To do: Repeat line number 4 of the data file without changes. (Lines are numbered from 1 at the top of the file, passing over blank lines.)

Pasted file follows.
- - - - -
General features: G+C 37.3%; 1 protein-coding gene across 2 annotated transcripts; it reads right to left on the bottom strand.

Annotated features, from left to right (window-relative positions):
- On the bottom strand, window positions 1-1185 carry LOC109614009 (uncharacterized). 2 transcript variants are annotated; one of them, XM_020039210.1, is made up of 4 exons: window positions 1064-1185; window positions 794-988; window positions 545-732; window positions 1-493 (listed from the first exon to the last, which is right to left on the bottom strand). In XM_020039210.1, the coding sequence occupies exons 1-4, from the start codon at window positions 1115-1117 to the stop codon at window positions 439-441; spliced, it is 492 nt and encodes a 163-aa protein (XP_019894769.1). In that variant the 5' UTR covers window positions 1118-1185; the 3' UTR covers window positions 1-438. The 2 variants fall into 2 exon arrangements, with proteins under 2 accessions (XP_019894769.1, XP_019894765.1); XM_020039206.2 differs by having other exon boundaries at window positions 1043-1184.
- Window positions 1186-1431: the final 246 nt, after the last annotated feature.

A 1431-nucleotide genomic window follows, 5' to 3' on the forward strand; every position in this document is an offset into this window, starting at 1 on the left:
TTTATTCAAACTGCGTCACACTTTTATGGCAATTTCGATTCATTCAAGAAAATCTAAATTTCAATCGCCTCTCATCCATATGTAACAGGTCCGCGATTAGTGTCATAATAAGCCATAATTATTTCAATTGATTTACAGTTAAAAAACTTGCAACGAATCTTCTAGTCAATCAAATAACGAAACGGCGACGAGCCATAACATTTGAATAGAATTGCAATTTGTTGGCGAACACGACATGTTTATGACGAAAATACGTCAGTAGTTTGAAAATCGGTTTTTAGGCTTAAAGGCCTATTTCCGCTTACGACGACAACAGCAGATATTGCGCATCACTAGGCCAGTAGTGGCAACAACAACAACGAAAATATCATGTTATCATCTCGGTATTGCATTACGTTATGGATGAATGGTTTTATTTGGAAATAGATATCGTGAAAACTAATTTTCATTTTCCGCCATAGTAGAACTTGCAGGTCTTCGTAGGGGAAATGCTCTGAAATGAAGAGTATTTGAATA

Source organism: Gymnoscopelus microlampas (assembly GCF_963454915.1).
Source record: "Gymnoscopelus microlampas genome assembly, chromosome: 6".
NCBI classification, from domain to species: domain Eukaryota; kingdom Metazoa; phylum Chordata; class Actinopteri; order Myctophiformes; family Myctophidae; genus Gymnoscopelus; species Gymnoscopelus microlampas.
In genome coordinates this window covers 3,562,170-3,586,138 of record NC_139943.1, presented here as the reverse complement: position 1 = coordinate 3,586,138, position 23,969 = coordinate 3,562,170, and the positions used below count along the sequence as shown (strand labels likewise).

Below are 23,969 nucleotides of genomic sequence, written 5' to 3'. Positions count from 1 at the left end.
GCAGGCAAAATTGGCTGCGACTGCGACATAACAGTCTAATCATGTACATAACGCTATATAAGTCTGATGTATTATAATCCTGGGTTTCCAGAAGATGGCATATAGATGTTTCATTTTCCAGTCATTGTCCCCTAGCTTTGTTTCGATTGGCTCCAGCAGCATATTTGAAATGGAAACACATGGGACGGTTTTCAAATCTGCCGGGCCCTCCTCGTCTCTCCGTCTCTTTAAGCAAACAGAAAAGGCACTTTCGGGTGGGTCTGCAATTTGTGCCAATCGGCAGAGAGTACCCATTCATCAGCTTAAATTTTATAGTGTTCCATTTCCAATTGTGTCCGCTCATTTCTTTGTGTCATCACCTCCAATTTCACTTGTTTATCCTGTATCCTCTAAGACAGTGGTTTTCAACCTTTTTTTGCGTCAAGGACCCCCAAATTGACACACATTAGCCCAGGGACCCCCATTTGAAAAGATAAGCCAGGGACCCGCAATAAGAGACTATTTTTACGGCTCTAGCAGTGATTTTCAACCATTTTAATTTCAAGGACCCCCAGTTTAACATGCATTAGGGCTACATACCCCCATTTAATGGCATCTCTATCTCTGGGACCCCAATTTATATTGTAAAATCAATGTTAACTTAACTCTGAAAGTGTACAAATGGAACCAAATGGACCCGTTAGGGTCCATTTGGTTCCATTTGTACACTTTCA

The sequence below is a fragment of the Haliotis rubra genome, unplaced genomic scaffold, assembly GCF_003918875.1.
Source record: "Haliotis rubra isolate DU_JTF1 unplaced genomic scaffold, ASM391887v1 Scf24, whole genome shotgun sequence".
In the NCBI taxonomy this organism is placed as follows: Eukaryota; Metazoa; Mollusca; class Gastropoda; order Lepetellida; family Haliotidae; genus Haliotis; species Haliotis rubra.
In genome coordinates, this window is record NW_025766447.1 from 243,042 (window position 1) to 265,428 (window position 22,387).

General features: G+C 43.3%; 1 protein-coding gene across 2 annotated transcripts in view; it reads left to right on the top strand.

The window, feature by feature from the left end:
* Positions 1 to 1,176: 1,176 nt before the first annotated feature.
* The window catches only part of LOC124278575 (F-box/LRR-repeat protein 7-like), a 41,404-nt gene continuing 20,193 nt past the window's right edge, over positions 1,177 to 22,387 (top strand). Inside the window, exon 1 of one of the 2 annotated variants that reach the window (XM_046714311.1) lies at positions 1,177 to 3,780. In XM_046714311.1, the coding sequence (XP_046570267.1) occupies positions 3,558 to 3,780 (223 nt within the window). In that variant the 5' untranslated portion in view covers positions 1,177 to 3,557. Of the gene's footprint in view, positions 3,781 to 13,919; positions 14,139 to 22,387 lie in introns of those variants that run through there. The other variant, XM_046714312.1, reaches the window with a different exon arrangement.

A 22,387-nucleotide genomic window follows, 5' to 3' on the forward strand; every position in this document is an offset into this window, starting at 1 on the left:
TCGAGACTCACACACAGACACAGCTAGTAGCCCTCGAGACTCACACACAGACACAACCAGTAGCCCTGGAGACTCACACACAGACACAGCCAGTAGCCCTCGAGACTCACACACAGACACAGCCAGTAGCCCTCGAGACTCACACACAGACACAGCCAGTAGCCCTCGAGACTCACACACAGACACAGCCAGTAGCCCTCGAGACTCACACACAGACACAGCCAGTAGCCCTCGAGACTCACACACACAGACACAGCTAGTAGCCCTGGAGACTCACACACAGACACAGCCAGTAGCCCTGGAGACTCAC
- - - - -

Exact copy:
- Window positions 1186-1431: the final 246 nt, after the last annotated feature.